A common problem with CCD sensors is their inefficiency to accurately record gray level information in the shadow range of an image. This problem is magnified on original copy having important detail in the midtone to shadow range. Consequently, when this type of an image is scanned gray levels in the shadow range of the reproduction are not easily discerned. This study examines two areas, the recording consistency across the scanning sensor and the gray level recording for a desktop six bit scanner. The former determined how consistently density information is recorded across the sensor, while the latter determines the amount of gray level discerned by the scanner. The result from scanning a three step scale in the consistency test showed that the scanner was not capable of consistently recording across the imaging sensor. These inconsistencies were more pronounced in the medium and dark steps in the test scale reproduction. The medium step reproduced ten distinct gray levels, while the dark step reproduced four distinct gray levels. The test results from the gray level recording capability test showed that 38 out of 64 possible gray levels were recorded by the scanner. This resulted in 59% efficiency in the gray level recording. The sensitivity density range which the scanner was capable of recording corresponded to a .41 . density range. (.08 to .49) In short, this study proposed an objective method for determining scanning consistency and gray level recording capability for a desk top scanner. Although emphasis was placed on a six bit scanner, with some minor modification the suggested method can be easily adopted to other scanners having greater bit values. The review of the literature section discussed the types of scanners used in desktop publishing. These scanners have many types of imaging sensors, such as self-scanned photodiodes charged injection devices (CID). Many factors must be taken into consideration prior to scanning an image. These include, sampling rate, scanner's bit value, screen frequency and output size. Since, each factor has a direct effect on the quality of the hardcopy output, they should be carefully considered.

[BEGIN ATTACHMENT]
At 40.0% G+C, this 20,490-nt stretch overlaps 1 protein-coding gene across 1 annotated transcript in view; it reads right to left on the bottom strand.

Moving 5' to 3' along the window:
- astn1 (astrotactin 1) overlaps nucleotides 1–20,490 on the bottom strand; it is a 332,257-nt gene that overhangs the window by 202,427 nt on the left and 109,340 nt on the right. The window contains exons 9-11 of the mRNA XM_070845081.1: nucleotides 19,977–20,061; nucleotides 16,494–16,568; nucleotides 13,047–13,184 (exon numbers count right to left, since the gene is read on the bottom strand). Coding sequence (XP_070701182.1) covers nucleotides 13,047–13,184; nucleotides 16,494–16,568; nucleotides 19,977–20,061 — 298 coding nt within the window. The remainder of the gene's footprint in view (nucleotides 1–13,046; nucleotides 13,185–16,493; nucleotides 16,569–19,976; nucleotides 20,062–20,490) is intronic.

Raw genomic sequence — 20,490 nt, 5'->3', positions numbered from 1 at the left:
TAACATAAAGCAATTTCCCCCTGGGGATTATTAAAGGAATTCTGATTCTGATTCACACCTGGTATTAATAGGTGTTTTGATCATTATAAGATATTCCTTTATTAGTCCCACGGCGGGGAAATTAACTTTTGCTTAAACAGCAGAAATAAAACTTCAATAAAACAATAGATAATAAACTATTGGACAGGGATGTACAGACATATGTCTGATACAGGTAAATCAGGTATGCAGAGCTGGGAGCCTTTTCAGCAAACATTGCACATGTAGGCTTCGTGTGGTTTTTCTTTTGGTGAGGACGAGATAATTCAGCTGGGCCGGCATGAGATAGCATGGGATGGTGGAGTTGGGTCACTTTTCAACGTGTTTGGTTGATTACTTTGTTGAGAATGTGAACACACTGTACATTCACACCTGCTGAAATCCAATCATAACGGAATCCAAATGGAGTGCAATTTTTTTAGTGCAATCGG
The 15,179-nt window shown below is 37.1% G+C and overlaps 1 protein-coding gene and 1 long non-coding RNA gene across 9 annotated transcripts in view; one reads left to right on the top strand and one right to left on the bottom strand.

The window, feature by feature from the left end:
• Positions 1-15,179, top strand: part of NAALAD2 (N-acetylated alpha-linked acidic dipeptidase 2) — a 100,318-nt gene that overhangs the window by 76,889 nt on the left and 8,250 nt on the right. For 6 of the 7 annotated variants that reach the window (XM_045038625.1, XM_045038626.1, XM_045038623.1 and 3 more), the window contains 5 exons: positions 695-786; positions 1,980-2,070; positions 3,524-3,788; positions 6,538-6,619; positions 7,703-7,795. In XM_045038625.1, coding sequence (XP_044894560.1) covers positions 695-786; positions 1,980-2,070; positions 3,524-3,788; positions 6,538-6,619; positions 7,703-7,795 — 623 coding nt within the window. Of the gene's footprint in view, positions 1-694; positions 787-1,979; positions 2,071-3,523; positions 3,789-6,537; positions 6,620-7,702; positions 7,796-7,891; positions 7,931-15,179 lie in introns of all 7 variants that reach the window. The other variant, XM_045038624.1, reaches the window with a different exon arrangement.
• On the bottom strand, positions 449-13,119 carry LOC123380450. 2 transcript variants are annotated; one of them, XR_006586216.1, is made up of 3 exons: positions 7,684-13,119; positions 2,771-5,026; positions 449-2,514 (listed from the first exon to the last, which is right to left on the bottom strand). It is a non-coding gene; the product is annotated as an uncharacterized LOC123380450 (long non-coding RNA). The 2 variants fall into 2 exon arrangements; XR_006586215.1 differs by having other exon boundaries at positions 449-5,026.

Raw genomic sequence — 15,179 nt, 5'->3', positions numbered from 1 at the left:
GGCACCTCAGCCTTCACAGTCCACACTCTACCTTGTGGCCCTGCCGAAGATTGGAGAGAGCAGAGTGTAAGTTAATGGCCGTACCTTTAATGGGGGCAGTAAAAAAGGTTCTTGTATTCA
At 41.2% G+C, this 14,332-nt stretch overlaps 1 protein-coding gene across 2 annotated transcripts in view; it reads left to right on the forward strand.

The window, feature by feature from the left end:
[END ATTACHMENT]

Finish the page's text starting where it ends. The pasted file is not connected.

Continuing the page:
Library of Congress Subject Headings

Optical scanners

Publication Date


Document Type


Department, Program, or Center

School of Print Media (CIAS)


Cost, Frank

Advisor/Committee Member

Chung, Robert

Advisor/Committee Member

Layne, Charles


Note: imported from RIT’s Digital Media Library running on DSpace to RIT Scholar Works. Physical copy available through RIT's The Wallace Library at: TK7882.S3G36 1994


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